THE number of first-time property buyers in Scotland has increased, according to a mortgage survey.
Last year, 13 per cent more people bought their first home than in 2011, said the Council of Mortgage Lenders in Scotland (CML Scotland).
The total of 19,000 is the highest number of first-time buyers in Scotland since 2008, when there were 22,100.
Both the number of first-time buyers and the value of loans granted to them increased in each quarter of 2012, the highest since the fourth quarter of 2009, according to the survey.
In the fourth quarter of last year, the number of first-time buyers rose from 4,000 to 5,200. The figure marks an 18 per cent increase on the same period of 2011, while the value of loans increased from £380 million to £490m.
Lower house prices made first-time buyers in Scotland exempt from stamp duty, with 62 per cent buying a property for less than £125,000, compared with 39 per cent in the UK overall for the fourth quarter of last year, the report said.
Scotland’s first-time buyers also borrowed less relative to their income than in the UK as a whole, and spent a smaller proportion of their income on mortgage payments. First-time buyers in Scotland typically borrowed 2.88 times their income, while the figure for the whole of the UK was 3.26 times income.
On a quarterly basis, lending to first-time buyers and those looking to remortgage also increased. The recovery in the number of first-time buyers in Scotland may seem to lag behind the rest of the UK, but can be explained by the apparent initial resilience of the Scottish market to the economic crisis.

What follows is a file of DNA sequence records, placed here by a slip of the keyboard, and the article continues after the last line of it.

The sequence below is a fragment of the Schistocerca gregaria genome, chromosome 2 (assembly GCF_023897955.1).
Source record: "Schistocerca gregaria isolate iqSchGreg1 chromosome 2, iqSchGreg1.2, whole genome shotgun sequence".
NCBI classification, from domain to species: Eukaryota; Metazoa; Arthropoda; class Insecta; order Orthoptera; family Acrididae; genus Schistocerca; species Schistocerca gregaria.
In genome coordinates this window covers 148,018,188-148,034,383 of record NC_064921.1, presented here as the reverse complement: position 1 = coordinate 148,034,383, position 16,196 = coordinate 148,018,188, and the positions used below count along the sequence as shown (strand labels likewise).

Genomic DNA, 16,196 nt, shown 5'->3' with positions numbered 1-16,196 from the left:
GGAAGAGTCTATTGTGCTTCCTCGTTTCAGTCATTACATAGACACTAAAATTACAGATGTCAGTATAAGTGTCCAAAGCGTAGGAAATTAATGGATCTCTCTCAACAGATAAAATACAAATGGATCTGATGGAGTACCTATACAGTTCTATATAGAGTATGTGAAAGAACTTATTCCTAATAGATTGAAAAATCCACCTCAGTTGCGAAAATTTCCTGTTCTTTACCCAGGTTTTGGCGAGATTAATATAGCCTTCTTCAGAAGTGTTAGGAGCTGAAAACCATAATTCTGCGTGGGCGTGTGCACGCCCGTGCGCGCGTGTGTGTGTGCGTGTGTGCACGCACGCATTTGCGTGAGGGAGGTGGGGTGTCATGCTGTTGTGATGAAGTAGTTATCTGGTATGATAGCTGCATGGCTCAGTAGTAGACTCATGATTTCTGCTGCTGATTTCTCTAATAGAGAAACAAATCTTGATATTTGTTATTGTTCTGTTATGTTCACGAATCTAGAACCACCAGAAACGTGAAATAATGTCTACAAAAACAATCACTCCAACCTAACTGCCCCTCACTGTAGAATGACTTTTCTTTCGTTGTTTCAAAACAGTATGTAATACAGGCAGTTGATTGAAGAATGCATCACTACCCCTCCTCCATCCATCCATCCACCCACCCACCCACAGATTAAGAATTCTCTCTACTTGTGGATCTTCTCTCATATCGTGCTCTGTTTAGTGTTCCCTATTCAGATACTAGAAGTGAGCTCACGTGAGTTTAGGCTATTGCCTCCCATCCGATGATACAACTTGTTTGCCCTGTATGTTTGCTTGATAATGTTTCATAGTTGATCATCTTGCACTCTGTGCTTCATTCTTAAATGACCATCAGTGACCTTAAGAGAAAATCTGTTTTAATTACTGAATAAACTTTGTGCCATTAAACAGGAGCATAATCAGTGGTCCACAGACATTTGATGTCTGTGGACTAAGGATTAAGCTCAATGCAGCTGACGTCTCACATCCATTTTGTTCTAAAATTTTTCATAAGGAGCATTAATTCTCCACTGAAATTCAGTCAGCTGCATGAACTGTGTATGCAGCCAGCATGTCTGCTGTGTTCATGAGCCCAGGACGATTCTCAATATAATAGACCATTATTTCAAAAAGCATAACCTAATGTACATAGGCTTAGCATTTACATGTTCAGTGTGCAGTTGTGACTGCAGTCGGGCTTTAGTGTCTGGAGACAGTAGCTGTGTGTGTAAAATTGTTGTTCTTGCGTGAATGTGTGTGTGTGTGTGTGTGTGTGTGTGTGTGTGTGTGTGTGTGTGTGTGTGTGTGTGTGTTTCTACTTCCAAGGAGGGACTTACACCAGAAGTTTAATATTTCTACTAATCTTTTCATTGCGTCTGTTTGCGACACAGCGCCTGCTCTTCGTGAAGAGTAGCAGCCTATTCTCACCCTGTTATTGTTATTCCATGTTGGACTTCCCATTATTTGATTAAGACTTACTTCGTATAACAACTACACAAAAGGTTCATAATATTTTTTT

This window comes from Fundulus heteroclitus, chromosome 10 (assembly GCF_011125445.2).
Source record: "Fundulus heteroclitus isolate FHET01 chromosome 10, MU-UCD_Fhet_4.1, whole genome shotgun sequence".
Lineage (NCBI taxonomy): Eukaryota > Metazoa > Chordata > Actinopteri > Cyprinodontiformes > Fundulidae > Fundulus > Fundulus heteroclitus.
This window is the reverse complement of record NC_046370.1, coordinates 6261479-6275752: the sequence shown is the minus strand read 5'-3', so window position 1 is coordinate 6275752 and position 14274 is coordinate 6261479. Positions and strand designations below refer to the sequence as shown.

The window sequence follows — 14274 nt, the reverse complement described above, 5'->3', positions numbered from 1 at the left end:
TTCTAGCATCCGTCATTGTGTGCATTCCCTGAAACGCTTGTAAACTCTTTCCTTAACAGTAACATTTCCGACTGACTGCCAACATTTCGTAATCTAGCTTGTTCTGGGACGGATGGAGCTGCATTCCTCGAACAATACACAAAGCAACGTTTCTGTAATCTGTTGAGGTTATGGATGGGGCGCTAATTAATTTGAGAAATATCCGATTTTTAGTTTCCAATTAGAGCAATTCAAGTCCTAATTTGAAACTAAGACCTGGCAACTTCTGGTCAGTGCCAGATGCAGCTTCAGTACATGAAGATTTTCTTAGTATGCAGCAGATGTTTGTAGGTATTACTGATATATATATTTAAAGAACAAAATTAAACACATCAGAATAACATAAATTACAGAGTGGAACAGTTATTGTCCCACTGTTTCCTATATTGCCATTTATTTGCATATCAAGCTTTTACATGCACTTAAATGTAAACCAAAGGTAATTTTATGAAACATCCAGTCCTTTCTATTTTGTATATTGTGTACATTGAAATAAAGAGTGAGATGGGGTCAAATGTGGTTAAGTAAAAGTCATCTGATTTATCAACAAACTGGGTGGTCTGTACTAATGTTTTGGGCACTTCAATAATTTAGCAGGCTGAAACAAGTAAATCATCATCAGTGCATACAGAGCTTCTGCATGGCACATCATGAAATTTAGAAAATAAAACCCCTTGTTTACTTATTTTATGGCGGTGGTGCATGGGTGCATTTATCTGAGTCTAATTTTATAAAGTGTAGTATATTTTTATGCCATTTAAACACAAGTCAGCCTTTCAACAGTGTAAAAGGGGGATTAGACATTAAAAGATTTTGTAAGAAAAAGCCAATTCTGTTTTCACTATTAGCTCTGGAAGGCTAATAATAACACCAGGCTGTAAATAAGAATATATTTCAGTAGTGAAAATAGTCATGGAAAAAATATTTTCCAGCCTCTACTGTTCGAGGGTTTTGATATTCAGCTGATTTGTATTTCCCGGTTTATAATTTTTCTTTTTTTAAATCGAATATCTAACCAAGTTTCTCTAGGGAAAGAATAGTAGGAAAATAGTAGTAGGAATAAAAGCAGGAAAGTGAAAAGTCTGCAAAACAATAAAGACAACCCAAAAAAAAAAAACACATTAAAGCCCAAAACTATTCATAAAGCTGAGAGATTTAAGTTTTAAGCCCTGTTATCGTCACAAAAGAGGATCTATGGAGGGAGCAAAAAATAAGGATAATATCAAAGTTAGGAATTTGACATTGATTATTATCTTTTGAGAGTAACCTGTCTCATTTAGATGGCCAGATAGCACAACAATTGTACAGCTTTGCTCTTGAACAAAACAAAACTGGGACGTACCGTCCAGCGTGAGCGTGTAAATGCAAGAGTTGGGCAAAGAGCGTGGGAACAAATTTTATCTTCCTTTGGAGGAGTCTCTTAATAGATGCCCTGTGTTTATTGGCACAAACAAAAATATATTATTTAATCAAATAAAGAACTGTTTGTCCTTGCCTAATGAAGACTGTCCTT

This meant it did not fall as quickly as the rest of the UK and has therefore had to make greater increases to rise above 2008 levels, which the UK has already surpassed.
Iain Malloch, chairman of CML Scotland, said: “The Scottish housing market showed positive signs of recovery in 2012, broadly following the pattern seen in the rest of the UK.
“The availability of mortgages at more than 90 per cent loan-to-value has more than doubled in the last two years and lenders expect to offer more high loan-to-value mortgages this year. This, and the fact that the number of first-time buyers is at a post-crunch high, suggests that lenders really are open for business.”
However, Conservative housing spokesman Alex Johnstone said: “While this rise is welcome, there is a real danger we’ll see a bottleneck forming of those looking to move up the ladder.
“A significant number of families are struggling to get from their first property up to a bigger home. As that continues, there will be fewer first-time properties coming on to the market.”
Two Scottish housing associations are in talks over a partnership agreement to improve services to tenants and service users.
The Irvine Housing Association, the Scottish subsidiary of social housing and regeneration organisation Riverside, has held preliminary discussions with Barony Housing Association.
A consultation process is under way with tenants, service users, members and staff.